2 Heavily Shorted Stocks Poised for Near-Term Gains
One of the best trading strategies is to buy shares in companies with a lot of short interest. A stock’s “short interest” refers to the percentage of shares of a stock that traders are selling short relative to the total number of shares outstanding. For instance, if there are 100 million shares of a company and 10 million shares are sold short, then the company’s short interest is 10 percent.
If a stock has a high short interest – at least 5 percent — it means that traders are betting heavily that the stock will decline in the near term. So if you are an investor in such a stock, this could be a warning sign that something bad is going to happen to the company. After all, we need to take short sellers seriously, considering that they make bets that have far more potential downside than upside, and so they need to do an incredible amount of research in order to back up their positions. Oftentimes this means finding errors in the company’s financials that demonstrate management is trying to hide problems for as long as they can.
But short sellers are often wrong, and these situations can generate incredible opportunities, because unlike owners of a stock, short sellers eventually have to close out their positions, meaning that they have to buy back the stock, and the longer they hold their short positions the more it costs them, even if the stocks remain flat in price.
If you can find quality companies that have large short interests, then you can make a great deal of money in a relatively short period of time as short sellers scramble to cover their positions. There are plenty of these ideas out there, although I have isolated just two.
1. Lindsay Corp. (NYSE:LNN)
Lindsay Corp. has had a very large short interest for as long as I’ve been following the stock. Yet the shorts have been dead wrong, as the shares have doubled over the past few years and earnings have risen substantially. As usual, Lindsay’s short interest is high right now. In fact, it is unusually high at nearly 33 percent, which means that a lot of people are betting against the company. This is probably the result of the company’s poor earnings release a couple weeks back, which showed a decline in sales, earnings, and in the company’s backlog.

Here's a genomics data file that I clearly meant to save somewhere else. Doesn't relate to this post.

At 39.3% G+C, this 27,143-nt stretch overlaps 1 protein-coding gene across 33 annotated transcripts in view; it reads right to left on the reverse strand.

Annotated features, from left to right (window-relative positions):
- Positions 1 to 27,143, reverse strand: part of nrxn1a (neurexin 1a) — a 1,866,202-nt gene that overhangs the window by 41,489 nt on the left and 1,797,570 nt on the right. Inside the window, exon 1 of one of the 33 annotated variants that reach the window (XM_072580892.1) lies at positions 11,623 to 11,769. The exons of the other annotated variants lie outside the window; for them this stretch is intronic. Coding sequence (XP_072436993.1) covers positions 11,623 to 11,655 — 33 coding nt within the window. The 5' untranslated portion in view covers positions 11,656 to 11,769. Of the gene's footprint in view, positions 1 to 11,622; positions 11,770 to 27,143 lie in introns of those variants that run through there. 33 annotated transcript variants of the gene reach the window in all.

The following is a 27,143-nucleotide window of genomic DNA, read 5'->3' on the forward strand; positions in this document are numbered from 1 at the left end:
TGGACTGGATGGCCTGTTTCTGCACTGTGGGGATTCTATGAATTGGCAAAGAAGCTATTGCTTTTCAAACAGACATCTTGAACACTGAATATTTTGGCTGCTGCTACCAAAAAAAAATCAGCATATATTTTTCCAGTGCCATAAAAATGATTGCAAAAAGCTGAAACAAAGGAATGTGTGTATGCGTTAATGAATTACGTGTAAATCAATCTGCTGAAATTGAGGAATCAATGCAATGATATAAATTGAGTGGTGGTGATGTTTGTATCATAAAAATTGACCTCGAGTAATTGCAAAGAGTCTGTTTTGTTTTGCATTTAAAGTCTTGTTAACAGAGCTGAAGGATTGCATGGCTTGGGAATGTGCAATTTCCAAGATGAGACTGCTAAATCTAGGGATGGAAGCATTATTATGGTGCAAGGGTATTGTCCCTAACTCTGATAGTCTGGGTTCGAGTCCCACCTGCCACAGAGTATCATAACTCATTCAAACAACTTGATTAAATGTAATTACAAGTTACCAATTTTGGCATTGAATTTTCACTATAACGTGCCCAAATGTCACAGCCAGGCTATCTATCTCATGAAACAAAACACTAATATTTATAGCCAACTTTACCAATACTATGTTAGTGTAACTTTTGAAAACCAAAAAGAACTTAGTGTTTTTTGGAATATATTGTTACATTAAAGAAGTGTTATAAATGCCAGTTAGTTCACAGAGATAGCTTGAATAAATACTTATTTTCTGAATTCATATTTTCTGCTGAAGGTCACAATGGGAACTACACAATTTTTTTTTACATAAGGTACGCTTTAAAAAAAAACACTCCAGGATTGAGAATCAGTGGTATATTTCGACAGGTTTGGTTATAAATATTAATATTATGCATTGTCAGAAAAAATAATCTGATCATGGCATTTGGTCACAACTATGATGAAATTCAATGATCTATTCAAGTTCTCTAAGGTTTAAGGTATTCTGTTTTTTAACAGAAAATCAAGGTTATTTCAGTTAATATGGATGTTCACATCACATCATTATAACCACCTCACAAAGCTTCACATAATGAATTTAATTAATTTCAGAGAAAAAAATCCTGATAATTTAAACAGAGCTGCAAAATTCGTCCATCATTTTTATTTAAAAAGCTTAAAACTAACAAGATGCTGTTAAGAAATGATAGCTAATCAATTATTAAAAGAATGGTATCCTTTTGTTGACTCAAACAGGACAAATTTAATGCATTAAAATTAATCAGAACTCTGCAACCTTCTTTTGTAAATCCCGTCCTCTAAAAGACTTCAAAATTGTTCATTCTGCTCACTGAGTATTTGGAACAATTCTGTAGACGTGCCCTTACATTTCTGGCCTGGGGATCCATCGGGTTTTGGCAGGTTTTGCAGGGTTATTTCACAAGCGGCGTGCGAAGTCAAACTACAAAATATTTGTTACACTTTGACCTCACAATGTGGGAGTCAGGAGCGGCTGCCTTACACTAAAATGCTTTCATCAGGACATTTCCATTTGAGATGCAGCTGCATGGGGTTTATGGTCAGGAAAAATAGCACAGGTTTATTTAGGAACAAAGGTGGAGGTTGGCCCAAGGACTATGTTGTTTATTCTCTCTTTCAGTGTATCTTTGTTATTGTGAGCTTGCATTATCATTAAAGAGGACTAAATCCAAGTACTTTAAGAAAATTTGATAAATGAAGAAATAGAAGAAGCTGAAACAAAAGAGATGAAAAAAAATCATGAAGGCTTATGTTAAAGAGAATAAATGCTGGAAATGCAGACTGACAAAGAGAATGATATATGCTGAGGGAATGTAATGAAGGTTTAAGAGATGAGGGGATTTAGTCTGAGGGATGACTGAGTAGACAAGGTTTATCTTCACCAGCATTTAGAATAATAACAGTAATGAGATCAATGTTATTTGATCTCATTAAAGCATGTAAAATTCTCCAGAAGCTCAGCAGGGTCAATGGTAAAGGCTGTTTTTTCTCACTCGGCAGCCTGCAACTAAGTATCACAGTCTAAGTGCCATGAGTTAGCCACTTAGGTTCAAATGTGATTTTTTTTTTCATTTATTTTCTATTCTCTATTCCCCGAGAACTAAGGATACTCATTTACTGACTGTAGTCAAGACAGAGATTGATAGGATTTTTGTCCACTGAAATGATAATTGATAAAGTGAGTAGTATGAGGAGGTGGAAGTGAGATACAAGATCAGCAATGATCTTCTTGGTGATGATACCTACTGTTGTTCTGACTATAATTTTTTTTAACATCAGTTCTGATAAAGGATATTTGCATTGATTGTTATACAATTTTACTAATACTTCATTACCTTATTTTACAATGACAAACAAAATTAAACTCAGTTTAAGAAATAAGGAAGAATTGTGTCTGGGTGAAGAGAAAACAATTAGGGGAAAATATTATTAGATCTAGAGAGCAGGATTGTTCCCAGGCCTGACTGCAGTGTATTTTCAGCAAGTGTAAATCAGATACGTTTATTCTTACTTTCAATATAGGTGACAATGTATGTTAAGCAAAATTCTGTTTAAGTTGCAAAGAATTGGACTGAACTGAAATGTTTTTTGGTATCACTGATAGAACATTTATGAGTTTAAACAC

But longer term, the company offers an excellent product: irrigation systems to farmers. These products are expensive, so as long as agricultural commodity prices remain weak, farmers will have a difficult time affording them. But these products can save farmers money on water and labor over the long term making them worthwhile investments.
We have seen irrigation systems catch on throughout the world, and Lindsay will be a major beneficiary. Any whiff of strengthening agricultural commodity prices can send demand for irrigation systems rising, and this can generate profit growth for Lindsay. With the shorts already heavily invested, such an event can generate a significant short squeeze.
2. Stratasys (NASDAQ:SSYS)
Like pretty much every 3-D printing stock, Stratasys has a lot of short interest: 15 percent. This is because investors believe that shares of these companies are overvalued. They raced higher in 2013 and have been weak thus far in 2014 on revenue and profit disappointments. But not all 3-D printing companies are the same.
Stratasys is a rapidly growing leader in the industry and is making accretive acquisitions in order to create a vertically integrated additive manufacturing company. It has purchased a retail 3-D printer manufacturer, a materials company, and software companies. It is growing rapidly and yet it is small, unlike other rapidly-growing investor favorites like Facebook (NASDAQ:FB) or Twitter (NYSE:TWTR), and so it has a lot of room to grow.
Additive manufacturing, or 3-D printing, is going to be a major part of the future of manufacturing. Already, companies can design prototypes and “print” them without having to build molds, and so they can go through dozens of prototypes in the time it used to take to go through two or three. Eventually, companies such as Stratasys hope that actual products will simply be “printed.”
There are lots of companies involved in the industry, and many of them are probably worth shorting. But I think there will be a few survivors who will be able to grow their revenues and profits rapidly for many years to come, and Stratasys is among them.
Disclosure: Ben Kramer-Miller is long Lindsay Corp. and Stratasys.